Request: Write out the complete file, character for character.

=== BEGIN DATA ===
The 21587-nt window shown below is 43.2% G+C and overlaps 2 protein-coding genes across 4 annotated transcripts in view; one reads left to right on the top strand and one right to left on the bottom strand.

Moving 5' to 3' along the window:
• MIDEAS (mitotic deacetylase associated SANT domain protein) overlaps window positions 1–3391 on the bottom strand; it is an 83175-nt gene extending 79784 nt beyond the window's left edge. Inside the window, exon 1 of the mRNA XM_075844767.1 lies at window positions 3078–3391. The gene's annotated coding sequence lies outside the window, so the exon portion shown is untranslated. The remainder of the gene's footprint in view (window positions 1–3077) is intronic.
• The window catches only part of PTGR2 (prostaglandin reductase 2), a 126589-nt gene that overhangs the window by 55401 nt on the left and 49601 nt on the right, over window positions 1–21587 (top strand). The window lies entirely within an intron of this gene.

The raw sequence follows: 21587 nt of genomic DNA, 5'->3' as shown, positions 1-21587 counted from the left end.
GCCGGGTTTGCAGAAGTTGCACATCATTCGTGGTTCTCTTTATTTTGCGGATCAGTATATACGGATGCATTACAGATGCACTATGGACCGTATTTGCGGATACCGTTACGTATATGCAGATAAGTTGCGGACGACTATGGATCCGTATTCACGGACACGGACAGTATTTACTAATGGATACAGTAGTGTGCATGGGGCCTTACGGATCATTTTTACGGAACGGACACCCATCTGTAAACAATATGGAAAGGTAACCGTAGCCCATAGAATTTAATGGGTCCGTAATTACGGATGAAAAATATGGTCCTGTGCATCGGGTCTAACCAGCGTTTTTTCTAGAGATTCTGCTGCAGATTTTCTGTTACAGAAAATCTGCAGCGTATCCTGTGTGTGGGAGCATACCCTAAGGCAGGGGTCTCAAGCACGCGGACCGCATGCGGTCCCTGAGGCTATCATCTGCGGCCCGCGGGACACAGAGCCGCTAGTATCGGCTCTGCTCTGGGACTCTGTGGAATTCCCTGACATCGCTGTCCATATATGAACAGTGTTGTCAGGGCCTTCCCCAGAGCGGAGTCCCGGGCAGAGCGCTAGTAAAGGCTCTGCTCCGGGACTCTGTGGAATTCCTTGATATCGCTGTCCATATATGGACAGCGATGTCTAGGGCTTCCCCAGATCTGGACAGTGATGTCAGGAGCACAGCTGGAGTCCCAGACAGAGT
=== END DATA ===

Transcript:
The 21587-nt window shown below is 43.2% G+C and overlaps 2 protein-coding genes across 4 annotated transcripts in view; one reads left to right on the top strand and one right to left on the bottom strand.

Moving 5' to 3' along the window:
• MIDEAS (mitotic deacetylase associated SANT domain protein) overlaps window positions 1–3391 on the bottom strand; it is an 83175-nt gene extending 79784 nt beyond the window's left edge. Inside the window, exon 1 of the mRNA XM_075844767.1 lies at window positions 3078–3391. The gene's annotated coding sequence lies outside the window, so the exon portion shown is untranslated. The remainder of the gene's footprint in view (window positions 1–3077) is intronic.
• The window catches only part of PTGR2 (prostaglandin reductase 2), a 126589-nt gene that overhangs the window by 55401 nt on the left and 49601 nt on the right, over window positions 1–21587 (top strand). The window lies entirely within an intron of this gene.

The raw sequence follows: 21587 nt of genomic DNA, 5'->3' as shown, positions 1-21587 counted from the left end.
GCCGGGTTTGCAGAAGTTGCACATCATTCGTGGTTCTCTTTATTTTGCGGATCAGTATATACGGATGCATTACAGATGCACTATGGACCGTATTTGCGGATACCGTTACGTATATGCAGATAAGTTGCGGACGACTATGGATCCGTATTCACGGACACGGACAGTATTTACTAATGGATACAGTAGTGTGCATGGGGCCTTACGGATCATTTTTACGGAACGGACACCCATCTGTAAACAATATGGAAAGGTAACCGTAGCCCATAGAATTTAATGGGTCCGTAATTACGGATGAAAAATATGGTCCTGTGCATCGGGTCTAACCAGCGTTTTTTCTAGAGATTCTGCTGCAGATTTTCTGTTACAGAAAATCTGCAGCGTATCCTGTGTGTGGGAGCATACCCTAAGGCAGGGGTCTCAAGCACGCGGACCGCATGCGGTCCCTGAGGCTATCATCTGCGGCCCGCGGGACACAGAGCCGCTAGTATCGGCTCTGCTCTGGGACTCTGTGGAATTCCCTGACATCGCTGTCCATATATGAACAGTGTTGTCAGGGCCTTCCCCAGAGCGGAGTCCCGGGCAGAGCGCTAGTAAAGGCTCTGCTCCGGGACTCTGTGGAATTCCTTGATATCGCTGTCCATATATGGACAGCGATGTCTAGGGCTTCCCCAGATCTGGACAGTGATGTCAGGAGCACAGCTGGAGTCCCAGACAGAGT